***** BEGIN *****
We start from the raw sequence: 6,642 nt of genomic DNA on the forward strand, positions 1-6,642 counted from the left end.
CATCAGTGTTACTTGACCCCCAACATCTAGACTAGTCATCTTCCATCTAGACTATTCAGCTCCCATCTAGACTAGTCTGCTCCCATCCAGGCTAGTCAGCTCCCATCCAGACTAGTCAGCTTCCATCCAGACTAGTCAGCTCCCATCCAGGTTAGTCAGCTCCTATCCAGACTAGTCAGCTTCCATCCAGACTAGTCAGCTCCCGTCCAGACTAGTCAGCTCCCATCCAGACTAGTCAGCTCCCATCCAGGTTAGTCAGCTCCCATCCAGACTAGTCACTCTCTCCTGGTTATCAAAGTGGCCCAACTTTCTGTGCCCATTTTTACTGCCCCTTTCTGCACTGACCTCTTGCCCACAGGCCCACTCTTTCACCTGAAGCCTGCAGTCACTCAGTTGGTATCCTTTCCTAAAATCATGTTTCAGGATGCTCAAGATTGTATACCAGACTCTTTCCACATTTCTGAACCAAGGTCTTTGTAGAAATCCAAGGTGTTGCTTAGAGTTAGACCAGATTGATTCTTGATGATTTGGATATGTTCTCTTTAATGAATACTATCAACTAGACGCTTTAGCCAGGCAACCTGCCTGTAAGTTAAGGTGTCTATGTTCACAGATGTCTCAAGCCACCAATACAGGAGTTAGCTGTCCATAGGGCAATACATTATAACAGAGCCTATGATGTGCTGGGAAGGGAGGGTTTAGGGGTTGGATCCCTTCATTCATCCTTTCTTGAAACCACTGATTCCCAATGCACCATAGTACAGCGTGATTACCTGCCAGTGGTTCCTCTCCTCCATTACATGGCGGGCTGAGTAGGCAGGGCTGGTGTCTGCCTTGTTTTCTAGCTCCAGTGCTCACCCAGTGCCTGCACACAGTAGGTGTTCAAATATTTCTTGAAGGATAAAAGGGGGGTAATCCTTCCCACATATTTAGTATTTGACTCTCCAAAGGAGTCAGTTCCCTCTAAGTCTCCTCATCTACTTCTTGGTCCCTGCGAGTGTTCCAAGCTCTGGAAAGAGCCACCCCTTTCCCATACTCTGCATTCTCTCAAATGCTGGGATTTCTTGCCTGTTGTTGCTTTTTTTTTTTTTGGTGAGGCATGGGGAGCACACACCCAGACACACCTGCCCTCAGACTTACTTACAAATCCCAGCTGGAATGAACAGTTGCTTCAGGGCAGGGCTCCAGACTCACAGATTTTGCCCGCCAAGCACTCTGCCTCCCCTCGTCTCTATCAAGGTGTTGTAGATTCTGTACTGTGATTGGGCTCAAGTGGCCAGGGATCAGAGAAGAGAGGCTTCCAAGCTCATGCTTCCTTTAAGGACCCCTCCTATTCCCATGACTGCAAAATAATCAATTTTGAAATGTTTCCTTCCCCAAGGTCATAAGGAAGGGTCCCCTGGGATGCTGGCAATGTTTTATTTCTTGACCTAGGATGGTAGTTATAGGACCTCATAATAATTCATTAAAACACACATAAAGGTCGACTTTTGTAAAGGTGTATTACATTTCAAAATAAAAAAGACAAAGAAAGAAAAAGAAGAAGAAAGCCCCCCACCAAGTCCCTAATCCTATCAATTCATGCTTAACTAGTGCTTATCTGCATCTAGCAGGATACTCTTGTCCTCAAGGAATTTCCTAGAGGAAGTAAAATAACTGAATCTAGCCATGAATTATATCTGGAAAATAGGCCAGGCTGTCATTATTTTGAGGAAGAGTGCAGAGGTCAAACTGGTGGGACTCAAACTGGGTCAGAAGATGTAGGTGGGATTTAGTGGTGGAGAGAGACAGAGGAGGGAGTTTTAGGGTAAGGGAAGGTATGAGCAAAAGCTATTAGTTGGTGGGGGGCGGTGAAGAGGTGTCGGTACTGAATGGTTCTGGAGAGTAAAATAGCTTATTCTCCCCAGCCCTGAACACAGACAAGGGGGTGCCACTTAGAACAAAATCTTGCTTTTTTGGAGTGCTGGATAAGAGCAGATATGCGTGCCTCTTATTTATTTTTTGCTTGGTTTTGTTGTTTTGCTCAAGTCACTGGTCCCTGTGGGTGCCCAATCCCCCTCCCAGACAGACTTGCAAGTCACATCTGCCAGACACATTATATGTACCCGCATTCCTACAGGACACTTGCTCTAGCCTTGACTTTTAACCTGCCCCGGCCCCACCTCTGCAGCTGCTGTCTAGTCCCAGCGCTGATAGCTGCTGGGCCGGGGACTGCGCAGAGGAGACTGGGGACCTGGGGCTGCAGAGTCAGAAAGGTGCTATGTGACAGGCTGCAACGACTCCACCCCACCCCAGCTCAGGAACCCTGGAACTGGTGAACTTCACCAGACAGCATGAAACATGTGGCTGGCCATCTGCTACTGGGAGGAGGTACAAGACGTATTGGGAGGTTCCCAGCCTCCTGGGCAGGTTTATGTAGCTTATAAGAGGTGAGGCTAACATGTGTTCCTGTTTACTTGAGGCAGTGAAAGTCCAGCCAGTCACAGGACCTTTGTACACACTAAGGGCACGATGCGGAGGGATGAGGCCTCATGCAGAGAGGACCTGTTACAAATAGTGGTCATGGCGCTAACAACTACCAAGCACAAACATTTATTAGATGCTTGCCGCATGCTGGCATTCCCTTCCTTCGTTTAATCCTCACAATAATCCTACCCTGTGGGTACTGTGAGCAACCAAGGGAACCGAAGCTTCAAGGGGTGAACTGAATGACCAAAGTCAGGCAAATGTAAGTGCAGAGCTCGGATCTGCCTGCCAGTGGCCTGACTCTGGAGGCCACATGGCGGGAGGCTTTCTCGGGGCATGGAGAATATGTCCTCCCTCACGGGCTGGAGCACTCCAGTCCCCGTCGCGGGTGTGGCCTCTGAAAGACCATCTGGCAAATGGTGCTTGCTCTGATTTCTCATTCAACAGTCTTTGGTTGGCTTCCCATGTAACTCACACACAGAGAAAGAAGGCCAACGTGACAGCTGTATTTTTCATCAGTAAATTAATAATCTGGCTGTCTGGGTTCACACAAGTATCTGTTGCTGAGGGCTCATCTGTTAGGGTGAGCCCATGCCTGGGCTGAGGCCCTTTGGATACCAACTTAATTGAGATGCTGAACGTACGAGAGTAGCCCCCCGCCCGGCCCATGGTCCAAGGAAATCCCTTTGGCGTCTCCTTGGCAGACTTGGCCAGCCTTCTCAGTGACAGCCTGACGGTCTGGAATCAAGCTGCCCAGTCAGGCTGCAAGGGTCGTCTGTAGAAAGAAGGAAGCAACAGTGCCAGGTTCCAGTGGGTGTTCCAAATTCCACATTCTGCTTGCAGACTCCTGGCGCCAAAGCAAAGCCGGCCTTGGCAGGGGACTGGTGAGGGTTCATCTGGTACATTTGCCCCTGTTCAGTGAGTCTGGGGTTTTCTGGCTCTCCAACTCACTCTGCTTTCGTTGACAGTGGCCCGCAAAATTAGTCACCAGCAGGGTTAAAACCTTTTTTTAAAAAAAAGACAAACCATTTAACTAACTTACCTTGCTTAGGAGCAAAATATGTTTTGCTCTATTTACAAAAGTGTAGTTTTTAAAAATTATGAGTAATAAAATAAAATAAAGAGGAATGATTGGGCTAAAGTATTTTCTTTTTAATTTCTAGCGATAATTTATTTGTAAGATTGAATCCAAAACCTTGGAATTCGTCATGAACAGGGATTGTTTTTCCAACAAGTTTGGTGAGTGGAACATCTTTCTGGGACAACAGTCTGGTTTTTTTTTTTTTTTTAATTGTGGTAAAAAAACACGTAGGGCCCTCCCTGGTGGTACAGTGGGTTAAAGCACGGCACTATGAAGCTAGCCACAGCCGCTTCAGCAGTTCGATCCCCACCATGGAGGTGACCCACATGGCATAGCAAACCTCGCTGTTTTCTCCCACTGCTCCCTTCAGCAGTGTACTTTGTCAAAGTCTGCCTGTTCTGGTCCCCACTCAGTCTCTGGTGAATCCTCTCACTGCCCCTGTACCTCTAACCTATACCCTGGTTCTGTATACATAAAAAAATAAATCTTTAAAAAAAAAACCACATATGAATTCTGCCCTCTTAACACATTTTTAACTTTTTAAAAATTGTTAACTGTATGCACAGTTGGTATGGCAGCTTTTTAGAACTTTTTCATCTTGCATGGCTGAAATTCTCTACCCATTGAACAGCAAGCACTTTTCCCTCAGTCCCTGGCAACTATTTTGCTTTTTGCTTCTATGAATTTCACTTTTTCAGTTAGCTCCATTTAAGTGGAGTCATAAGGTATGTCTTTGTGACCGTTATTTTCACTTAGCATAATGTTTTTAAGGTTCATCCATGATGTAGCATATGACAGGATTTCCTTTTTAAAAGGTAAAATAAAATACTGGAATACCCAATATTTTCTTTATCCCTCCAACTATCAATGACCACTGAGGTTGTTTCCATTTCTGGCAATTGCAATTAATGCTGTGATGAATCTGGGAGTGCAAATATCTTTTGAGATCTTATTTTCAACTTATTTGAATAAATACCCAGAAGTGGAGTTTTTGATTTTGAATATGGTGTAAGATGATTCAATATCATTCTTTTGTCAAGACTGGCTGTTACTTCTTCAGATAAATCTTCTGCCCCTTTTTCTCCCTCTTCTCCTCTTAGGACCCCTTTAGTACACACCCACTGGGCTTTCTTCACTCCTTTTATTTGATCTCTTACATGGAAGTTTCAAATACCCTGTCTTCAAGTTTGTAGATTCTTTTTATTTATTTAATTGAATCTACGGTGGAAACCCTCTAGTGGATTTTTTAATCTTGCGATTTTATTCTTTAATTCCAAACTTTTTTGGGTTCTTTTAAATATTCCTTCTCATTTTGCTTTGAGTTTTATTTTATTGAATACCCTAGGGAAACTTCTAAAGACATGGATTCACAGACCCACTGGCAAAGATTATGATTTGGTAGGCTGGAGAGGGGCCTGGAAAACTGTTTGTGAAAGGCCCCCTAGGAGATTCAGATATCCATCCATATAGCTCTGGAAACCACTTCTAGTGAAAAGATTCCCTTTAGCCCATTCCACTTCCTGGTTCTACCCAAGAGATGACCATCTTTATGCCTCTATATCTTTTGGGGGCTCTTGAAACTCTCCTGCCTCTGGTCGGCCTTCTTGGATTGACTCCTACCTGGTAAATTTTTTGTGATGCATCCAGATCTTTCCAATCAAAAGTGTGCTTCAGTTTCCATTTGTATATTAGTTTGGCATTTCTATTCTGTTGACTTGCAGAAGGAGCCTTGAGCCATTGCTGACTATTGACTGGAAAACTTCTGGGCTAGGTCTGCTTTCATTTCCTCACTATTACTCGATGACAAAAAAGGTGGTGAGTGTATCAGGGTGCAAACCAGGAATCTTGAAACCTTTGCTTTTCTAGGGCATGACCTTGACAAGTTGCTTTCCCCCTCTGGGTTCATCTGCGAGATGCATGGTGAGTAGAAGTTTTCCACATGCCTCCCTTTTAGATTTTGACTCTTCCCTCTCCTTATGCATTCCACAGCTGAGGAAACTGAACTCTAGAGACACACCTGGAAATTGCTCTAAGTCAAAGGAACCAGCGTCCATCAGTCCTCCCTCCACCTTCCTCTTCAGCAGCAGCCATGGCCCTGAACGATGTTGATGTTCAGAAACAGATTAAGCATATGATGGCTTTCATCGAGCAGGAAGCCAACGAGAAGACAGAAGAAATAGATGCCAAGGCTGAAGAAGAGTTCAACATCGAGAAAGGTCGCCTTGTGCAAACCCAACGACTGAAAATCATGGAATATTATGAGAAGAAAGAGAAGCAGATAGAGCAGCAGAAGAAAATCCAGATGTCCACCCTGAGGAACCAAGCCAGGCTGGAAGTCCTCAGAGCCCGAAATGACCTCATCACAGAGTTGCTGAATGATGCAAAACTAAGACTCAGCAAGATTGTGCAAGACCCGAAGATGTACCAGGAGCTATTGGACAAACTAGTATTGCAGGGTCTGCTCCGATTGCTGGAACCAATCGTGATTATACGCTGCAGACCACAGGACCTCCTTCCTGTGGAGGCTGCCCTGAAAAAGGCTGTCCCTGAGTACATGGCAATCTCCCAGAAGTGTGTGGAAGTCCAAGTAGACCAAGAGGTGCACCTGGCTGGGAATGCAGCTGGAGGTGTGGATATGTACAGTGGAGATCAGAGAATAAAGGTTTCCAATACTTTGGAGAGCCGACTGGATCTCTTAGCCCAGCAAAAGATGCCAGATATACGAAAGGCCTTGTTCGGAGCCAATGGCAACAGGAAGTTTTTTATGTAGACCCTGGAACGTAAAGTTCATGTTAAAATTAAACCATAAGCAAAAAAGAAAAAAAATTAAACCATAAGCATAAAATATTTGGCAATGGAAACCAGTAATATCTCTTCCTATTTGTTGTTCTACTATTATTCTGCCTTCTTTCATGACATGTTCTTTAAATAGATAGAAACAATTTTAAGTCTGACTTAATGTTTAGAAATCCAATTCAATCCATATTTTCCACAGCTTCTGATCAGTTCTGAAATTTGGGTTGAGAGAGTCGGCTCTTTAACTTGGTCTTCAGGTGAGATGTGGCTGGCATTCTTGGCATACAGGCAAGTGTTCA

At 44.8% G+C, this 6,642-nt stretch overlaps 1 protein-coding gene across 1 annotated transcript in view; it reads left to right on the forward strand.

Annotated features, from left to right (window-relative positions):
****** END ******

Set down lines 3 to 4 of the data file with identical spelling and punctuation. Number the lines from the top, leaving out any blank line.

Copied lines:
At 44.8% G+C, this 6,642-nt stretch overlaps 1 protein-coding gene across 1 annotated transcript in view; it reads left to right on the forward strand.

Annotated features, from left to right (window-relative positions):